It's amazing what these people have been through.
In my assigned transcripts alone I have read about discrimination, difficult situations, and downright miserable conditions that my interviewees have survived. For example, in SpegalSprout, I found that Kathie Spegal had a hard time with the nuns at her all-girls Catholic school. She and her drinking buddies (term credited to Mr. Rayburn) carried around handkerchiefs that were a specific color to indicate that they were lesbians. The nuns called them to the office and taught them that marriage should only be between a man and a woman. So Kathie had to battle that at a very young age.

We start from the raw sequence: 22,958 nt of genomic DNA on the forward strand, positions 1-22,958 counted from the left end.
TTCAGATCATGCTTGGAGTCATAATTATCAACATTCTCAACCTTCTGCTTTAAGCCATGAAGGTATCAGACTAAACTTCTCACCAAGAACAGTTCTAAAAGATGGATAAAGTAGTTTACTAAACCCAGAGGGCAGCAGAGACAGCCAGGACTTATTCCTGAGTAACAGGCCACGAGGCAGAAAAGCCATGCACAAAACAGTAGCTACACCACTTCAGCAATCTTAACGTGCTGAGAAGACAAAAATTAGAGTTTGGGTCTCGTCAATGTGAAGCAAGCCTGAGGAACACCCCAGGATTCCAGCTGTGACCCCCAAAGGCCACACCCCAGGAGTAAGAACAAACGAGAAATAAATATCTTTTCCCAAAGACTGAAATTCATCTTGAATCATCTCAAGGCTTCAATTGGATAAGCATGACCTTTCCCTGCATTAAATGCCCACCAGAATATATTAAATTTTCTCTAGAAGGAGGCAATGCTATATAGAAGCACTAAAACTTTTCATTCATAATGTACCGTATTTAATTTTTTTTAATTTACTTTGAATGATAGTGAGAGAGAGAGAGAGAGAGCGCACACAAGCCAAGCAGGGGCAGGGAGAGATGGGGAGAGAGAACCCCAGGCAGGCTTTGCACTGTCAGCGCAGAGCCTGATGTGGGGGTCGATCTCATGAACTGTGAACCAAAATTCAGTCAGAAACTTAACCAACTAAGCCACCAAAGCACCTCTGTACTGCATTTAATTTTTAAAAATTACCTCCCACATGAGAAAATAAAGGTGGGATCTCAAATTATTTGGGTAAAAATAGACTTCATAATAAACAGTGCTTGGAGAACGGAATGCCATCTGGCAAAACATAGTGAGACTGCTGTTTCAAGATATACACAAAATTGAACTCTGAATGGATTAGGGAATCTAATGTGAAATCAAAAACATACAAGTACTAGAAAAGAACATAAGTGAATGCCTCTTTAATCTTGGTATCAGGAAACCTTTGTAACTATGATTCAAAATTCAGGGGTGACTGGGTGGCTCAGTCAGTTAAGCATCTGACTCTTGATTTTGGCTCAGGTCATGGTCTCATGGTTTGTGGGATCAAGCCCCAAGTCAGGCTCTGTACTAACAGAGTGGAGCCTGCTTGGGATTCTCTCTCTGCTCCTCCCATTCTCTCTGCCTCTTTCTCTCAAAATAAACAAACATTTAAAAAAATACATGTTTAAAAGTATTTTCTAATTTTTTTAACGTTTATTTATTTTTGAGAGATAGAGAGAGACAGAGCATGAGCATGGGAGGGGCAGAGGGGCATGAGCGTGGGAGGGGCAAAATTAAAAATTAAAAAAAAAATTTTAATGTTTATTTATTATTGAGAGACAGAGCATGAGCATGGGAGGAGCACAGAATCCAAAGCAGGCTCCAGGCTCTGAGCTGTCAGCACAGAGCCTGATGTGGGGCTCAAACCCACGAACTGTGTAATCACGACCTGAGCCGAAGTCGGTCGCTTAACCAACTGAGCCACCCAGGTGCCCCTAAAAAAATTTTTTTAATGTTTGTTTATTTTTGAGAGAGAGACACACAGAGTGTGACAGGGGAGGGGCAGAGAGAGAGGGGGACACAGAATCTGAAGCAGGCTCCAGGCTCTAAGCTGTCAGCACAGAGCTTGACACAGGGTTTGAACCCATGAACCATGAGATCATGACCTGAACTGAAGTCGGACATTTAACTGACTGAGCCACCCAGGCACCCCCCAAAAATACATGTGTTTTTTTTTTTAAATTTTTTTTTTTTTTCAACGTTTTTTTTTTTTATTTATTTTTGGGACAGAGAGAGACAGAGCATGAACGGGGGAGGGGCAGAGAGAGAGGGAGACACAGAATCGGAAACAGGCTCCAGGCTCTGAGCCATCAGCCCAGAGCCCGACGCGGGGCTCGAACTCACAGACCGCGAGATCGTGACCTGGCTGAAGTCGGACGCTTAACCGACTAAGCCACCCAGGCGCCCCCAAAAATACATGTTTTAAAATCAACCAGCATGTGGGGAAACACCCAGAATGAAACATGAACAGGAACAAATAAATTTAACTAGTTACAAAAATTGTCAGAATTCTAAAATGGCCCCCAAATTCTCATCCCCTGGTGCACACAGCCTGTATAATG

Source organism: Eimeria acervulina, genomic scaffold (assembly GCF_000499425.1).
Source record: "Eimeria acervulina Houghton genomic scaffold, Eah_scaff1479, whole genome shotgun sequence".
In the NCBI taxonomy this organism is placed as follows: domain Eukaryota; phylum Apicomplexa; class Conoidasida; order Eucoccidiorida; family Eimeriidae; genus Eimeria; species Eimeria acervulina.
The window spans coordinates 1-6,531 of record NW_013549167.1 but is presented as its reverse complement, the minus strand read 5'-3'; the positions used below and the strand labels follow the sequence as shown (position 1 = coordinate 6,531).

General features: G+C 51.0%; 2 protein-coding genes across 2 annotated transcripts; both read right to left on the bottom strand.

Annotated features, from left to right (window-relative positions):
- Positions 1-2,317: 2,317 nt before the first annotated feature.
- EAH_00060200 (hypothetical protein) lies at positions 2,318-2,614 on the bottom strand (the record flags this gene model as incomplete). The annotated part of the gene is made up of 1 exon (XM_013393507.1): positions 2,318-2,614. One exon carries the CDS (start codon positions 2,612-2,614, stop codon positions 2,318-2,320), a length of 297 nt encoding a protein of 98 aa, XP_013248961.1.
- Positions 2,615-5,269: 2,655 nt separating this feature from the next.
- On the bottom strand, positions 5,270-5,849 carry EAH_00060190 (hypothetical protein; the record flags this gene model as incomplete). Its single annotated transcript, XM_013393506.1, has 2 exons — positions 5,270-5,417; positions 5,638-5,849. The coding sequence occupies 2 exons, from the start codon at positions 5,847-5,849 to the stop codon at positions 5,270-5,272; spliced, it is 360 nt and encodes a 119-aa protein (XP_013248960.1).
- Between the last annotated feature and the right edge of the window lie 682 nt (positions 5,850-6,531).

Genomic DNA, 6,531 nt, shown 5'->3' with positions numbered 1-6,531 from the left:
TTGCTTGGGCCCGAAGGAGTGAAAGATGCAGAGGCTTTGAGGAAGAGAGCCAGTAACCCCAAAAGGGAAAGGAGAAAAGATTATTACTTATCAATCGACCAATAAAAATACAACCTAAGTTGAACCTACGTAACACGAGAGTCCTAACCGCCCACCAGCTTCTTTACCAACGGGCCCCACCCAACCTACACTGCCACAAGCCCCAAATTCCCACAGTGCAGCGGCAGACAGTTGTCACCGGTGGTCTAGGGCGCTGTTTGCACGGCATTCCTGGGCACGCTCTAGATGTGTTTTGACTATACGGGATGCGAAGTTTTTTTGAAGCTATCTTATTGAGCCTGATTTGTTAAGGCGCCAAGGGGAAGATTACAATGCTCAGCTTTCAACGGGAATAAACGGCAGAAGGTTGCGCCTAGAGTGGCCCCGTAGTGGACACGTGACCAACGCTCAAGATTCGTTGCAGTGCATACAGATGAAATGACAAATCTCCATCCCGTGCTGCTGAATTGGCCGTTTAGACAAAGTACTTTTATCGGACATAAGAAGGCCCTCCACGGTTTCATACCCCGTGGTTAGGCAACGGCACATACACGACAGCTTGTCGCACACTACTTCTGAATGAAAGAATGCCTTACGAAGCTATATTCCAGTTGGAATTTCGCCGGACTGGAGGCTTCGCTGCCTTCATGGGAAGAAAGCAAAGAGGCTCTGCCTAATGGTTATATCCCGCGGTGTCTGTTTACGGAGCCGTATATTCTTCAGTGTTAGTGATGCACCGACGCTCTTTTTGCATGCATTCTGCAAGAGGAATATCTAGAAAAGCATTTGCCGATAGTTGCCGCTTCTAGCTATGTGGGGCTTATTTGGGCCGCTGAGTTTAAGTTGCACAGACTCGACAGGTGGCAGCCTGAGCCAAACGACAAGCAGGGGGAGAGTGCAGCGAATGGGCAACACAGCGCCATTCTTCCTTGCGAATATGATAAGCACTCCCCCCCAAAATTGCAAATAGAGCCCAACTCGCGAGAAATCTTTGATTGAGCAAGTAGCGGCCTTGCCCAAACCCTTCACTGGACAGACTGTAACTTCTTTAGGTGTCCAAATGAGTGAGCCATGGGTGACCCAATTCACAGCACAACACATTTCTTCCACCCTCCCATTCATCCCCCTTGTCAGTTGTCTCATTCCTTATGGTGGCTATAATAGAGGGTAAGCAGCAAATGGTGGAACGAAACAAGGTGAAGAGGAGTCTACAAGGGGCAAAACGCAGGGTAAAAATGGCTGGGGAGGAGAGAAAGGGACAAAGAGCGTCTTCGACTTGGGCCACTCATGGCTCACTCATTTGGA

That may sound like a lot to deal with, but when I came to Lynn Sprout's story, my jaw dropped at the troubles she has gone through. Fast-forward to when her marriage (which wasn't to great to begin with) ended abruptly when she found out her husband was sexually abusing her children. To protect them, Lynn took her children and ran to Texas with her best friend. There they had to live in a worn-down barn and consume cheese, rice, and powdered milk provided by government cheese lines. That was the beginning of Lynn's first lesbian relationship. (Romantic, right?)
Anyway, I don't want to spoil everything, so I'll stop there. But I'm really shocked at how much our interviewees have had to live through, and I'm proud to be a part of making a documentary with stories from all these awesome people.